The moment I did this I knew I had done the wrong thing. He stopped taking the action he was taking and cried. He stopped doing the bad thing he was doing, so why didn’t I feel powerful? Why did I feel guilty and less understood by him? I knew I had chosen not to be calm. Just like I had seen myself choose happiness and optimism during trials at other times in my life, I knew I had chosen to be out of control and to take my son’s actions personally. My verbal, physical, and emotional attack of him taught me that I needed a skill to use with my young son so that becoming this stressed and powerless would not be my go-to. He was strong-willed. I was strong-willed. It was a recipe for an argument if I didn’t learn to govern myself and master my own calmness.
Deciding to be Calm
Calmness despite disappointment, deadline, or disregard from others is always easier said than done. Consequently, true calmness isn’t really achieved by many people. In fact, the topic of calmness and self-government is even starting to be absent from social dialogs about personal empowerment. Instead, these empowerment conversations are starting to center around inciting more emotions from people instead of infusing them with truth.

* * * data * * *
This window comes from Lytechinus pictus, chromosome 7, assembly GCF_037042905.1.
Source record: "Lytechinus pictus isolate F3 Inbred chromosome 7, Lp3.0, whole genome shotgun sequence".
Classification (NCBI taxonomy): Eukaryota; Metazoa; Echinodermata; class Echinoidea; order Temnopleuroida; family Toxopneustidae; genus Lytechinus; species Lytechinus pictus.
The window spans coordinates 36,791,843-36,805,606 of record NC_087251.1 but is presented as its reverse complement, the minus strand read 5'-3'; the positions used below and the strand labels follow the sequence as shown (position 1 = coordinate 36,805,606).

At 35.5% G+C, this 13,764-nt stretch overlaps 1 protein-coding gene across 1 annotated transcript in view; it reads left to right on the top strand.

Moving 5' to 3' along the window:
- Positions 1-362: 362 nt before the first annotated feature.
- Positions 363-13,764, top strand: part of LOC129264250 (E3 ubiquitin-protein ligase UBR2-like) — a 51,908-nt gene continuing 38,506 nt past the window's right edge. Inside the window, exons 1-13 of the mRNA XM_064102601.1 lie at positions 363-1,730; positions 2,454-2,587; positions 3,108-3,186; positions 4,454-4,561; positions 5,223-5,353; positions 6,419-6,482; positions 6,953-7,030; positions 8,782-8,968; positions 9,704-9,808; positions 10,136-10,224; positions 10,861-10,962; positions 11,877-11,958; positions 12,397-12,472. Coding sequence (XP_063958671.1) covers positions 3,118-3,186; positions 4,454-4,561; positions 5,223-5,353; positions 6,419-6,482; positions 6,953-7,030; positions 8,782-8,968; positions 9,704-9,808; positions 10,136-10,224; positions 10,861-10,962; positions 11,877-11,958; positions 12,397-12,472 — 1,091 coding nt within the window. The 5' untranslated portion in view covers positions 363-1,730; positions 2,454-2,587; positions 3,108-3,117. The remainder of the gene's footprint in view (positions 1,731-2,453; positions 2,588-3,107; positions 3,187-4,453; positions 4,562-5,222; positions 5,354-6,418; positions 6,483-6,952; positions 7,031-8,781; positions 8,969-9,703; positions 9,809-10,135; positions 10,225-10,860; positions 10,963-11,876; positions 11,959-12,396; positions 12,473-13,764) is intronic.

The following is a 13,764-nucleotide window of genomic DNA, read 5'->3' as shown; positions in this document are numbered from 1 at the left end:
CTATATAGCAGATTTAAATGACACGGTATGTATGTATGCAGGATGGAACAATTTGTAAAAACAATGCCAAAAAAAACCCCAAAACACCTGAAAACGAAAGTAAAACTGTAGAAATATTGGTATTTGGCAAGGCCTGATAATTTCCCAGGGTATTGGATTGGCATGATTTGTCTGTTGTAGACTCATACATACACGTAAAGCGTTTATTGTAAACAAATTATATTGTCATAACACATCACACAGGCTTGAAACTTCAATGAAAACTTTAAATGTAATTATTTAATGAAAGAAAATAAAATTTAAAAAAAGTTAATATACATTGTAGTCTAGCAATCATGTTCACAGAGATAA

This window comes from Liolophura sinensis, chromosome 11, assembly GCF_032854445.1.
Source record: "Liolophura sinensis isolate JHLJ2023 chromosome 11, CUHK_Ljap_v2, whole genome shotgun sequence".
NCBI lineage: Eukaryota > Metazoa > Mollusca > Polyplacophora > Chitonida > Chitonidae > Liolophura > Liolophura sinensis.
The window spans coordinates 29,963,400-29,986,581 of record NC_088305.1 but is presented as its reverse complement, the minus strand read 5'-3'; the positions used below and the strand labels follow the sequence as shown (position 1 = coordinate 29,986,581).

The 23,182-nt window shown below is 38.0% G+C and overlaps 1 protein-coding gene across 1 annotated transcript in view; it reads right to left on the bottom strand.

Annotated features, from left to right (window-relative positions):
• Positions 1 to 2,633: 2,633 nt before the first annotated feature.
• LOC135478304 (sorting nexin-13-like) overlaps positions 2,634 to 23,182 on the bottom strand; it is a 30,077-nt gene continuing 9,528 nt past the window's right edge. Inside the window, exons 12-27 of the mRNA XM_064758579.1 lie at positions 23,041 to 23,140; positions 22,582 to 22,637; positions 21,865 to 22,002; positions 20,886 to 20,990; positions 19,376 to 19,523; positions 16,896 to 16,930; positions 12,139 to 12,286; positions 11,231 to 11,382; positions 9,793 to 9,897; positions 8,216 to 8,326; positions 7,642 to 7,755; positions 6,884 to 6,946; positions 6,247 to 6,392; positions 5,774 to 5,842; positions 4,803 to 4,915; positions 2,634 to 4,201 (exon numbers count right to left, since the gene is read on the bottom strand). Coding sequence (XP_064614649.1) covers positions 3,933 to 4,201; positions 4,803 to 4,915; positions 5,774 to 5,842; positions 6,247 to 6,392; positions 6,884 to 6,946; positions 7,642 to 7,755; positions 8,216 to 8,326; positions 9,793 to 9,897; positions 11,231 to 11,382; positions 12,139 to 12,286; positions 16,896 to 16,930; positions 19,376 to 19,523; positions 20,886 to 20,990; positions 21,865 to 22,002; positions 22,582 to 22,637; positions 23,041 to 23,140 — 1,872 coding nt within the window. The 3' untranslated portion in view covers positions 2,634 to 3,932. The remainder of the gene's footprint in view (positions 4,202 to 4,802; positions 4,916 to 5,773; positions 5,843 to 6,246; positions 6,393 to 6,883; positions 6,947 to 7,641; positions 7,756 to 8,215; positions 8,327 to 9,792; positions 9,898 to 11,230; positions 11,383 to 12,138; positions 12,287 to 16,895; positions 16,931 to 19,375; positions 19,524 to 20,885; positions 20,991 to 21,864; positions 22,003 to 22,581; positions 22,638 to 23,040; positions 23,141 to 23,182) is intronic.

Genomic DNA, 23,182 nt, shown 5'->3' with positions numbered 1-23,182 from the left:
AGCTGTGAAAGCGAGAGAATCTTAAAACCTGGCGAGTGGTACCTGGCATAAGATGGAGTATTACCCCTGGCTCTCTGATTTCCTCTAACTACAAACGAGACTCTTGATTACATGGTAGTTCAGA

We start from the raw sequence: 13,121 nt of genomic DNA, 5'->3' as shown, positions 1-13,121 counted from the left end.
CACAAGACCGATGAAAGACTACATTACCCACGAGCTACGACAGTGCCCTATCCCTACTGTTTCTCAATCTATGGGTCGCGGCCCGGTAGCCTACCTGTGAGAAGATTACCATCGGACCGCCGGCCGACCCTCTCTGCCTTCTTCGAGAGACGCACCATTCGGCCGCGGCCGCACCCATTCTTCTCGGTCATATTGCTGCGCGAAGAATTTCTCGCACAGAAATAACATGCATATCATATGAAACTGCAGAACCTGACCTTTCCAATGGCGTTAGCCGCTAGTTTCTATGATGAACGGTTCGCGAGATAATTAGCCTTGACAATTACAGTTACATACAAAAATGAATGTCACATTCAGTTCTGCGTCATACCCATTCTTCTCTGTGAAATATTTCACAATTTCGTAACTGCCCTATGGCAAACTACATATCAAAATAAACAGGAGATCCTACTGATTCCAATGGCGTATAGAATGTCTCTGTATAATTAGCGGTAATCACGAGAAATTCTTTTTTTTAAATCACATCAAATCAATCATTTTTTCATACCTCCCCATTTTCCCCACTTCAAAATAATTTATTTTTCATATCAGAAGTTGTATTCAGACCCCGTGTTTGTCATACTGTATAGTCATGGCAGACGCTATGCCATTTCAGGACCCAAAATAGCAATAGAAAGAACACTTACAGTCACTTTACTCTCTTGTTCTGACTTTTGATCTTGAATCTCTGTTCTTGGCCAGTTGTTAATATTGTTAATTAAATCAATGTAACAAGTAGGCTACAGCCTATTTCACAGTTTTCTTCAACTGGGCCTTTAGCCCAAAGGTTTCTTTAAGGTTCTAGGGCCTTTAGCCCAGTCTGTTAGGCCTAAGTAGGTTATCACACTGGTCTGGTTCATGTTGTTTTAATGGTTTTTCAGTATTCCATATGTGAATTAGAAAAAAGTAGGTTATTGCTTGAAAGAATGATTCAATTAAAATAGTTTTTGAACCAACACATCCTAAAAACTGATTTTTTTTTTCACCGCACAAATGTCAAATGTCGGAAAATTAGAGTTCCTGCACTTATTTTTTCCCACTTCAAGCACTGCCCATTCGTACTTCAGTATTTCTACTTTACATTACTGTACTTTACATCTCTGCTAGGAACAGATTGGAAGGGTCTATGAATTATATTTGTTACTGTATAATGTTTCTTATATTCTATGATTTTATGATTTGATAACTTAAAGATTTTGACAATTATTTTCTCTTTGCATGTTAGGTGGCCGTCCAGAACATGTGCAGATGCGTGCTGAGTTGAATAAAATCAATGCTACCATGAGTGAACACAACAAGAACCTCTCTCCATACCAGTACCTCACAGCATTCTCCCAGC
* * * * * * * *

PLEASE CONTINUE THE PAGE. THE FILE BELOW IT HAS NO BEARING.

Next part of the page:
Exposure to truth brings calmness regardless of the calamity or stressful situation at hand. These types of truths, brought about by self-questioning, bring focus and lead to calmness in any situation.
First, “who am I?” A simple reflection such as this can bring the person experiencing stress or frustration back to a recognition of their full identity outside of their emotional state at the moment. This type of reflection is great for disengaging emotional processing and engaging logical processing. Clear thinking is required for full calmness.
After spanking my son, and feeling remorse for my lack of self-control, I pondered this question. “Who am I?” I am the mother. That is my role. It’s self-evident because I have a child. “What does a mother do?” I asked myself. A mother teaches, nurtures, and protects her children. “Did I do that?” I questioned. No.